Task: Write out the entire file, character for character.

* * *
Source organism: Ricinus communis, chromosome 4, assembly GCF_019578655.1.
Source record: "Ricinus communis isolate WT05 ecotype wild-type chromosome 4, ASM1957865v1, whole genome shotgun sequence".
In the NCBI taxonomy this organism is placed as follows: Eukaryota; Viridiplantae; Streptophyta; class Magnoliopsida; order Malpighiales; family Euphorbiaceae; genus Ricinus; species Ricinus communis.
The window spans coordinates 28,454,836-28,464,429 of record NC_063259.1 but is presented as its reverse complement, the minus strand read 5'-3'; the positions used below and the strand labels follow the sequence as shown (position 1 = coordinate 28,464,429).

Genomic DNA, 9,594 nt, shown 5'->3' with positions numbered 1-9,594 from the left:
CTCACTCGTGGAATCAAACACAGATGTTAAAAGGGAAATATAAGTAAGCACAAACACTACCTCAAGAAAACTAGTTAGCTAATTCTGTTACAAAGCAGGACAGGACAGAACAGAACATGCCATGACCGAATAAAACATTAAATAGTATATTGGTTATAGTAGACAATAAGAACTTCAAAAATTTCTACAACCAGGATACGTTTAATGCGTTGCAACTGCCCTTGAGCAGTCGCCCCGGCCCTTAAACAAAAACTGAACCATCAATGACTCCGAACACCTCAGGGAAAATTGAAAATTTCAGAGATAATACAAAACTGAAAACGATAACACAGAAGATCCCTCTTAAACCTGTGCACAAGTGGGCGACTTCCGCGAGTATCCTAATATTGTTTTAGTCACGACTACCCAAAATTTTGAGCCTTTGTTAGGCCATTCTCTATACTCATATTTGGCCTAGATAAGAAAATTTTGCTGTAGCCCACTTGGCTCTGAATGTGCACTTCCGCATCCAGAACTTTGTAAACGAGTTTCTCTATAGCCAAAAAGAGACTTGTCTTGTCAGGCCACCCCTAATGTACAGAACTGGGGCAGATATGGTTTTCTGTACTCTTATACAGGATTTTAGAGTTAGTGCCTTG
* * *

Source organism: Ricinus communis, chromosome 4, assembly GCF_019578655.1.
Source record: "Ricinus communis isolate WT05 ecotype wild-type chromosome 4, ASM1957865v1, whole genome shotgun sequence".
In the NCBI taxonomy this organism is placed as follows: Eukaryota; Viridiplantae; Streptophyta; class Magnoliopsida; order Malpighiales; family Euphorbiaceae; genus Ricinus; species Ricinus communis.
The window spans coordinates 28,454,836-28,464,429 of record NC_063259.1 but is presented as its reverse complement, the minus strand read 5'-3'; the positions used below and the strand labels follow the sequence as shown (position 1 = coordinate 28,464,429).

Genomic DNA, 9,594 nt, shown 5'->3' with positions numbered 1-9,594 from the left:
CTCACTCGTGGAATCAAACACAGATGTTAAAAGGGAAATATAAGTAAGCACAAACACTACCTCAAGAAAACTAGTTAGCTAATTCTGTTACAAAGCAGGACAGGACAGAACAGAACATGCCATGACCGAATAAAACATTAAATAGTATATTGGTTATAGTAGACAATAAGAACTTCAAAAATTTCTACAACCAGGATACGTTTAATGCGTTGCAACTGCCCTTGAGCAGTCGCCCCGGCCCTTAAACAAAAACTGAACCATCAATGACTCCGAACACCTCAGGGAAAATTGAAAATTTCAGAGATAATACAAAACTGAAAACGATAACACAGAAGATCCCTCTTAAACCTGTGCACAAGTGGGCGACTTCCGCGAGTATCCTAATATTGTTTTAGTCACGACTACCCAAAATTTTGAGCCTTTGTTAGGCCATTCTCTATACTCATATTTGGCCTAGATAAGAAAATTTTGCTGTAGCCCACTTGGCTCTGAATGTGCACTTCCGCATCCAGAACTTTGTAAACGAGTTTCTCTATAGCCAAAAAGAGACTTGTCTTGTCAGGCCACCCCTAATGTACAGAACTGGGGCAGATATGGTTTTCTGTACTCTTATACAGGATTTTAGAGTTAGTGCCTTG